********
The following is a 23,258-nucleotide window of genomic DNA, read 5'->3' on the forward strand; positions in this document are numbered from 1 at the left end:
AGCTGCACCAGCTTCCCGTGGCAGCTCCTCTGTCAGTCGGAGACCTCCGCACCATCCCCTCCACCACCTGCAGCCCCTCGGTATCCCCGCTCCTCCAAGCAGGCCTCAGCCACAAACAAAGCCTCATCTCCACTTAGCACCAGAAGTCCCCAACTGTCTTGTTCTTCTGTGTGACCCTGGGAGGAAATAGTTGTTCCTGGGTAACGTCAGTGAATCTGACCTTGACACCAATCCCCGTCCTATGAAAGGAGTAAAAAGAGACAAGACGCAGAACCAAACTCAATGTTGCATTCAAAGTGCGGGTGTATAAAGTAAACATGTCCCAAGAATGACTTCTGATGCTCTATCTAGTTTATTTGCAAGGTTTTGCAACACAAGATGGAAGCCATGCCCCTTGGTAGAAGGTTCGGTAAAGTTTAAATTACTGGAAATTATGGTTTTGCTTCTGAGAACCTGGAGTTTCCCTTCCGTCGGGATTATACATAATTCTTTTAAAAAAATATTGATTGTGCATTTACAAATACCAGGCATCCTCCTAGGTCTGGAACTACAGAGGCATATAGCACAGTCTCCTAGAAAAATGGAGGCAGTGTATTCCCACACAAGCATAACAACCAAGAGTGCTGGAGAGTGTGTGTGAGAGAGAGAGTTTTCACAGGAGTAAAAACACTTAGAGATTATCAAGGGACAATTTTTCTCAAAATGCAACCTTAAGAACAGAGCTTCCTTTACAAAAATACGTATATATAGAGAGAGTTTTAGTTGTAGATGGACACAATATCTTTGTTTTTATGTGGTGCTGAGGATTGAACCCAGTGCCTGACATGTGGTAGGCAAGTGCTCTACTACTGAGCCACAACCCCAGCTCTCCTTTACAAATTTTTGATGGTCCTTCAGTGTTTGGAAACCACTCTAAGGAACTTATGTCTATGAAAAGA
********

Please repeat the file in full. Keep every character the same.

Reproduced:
The following is a 23,258-nucleotide window of genomic DNA, read 5'->3' on the forward strand; positions in this document are numbered from 1 at the left end:
AGCTGCACCAGCTTCCCGTGGCAGCTCCTCTGTCAGTCGGAGACCTCCGCACCATCCCCTCCACCACCTGCAGCCCCTCGGTATCCCCGCTCCTCCAAGCAGGCCTCAGCCACAAACAAAGCCTCATCTCCACTTAGCACCAGAAGTCCCCAACTGTCTTGTTCTTCTGTGTGACCCTGGGAGGAAATAGTTGTTCCTGGGTAACGTCAGTGAATCTGACCTTGACACCAATCCCCGTCCTATGAAAGGAGTAAAAAGAGACAAGACGCAGAACCAAACTCAATGTTGCATTCAAAGTGCGGGTGTATAAAGTAAACATGTCCCAAGAATGACTTCTGATGCTCTATCTAGTTTATTTGCAAGGTTTTGCAACACAAGATGGAAGCCATGCCCCTTGGTAGAAGGTTCGGTAAAGTTTAAATTACTGGAAATTATGGTTTTGCTTCTGAGAACCTGGAGTTTCCCTTCCGTCGGGATTATACATAATTCTTTTAAAAAAATATTGATTGTGCATTTACAAATACCAGGCATCCTCCTAGGTCTGGAACTACAGAGGCATATAGCACAGTCTCCTAGAAAAATGGAGGCAGTGTATTCCCACACAAGCATAACAACCAAGAGTGCTGGAGAGTGTGTGTGAGAGAGAGAGTTTTCACAGGAGTAAAAACACTTAGAGATTATCAAGGGACAATTTTTCTCAAAATGCAACCTTAAGAACAGAGCTTCCTTTACAAAAATACGTATATATAGAGAGAGTTTTAGTTGTAGATGGACACAATATCTTTGTTTTTATGTGGTGCTGAGGATTGAACCCAGTGCCTGACATGTGGTAGGCAAGTGCTCTACTACTGAGCCACAACCCCAGCTCTCCTTTACAAATTTTTGATGGTCCTTCAGTGTTTGGAAACCACTCTAAGGAACTTATGTCTATGAAAAGA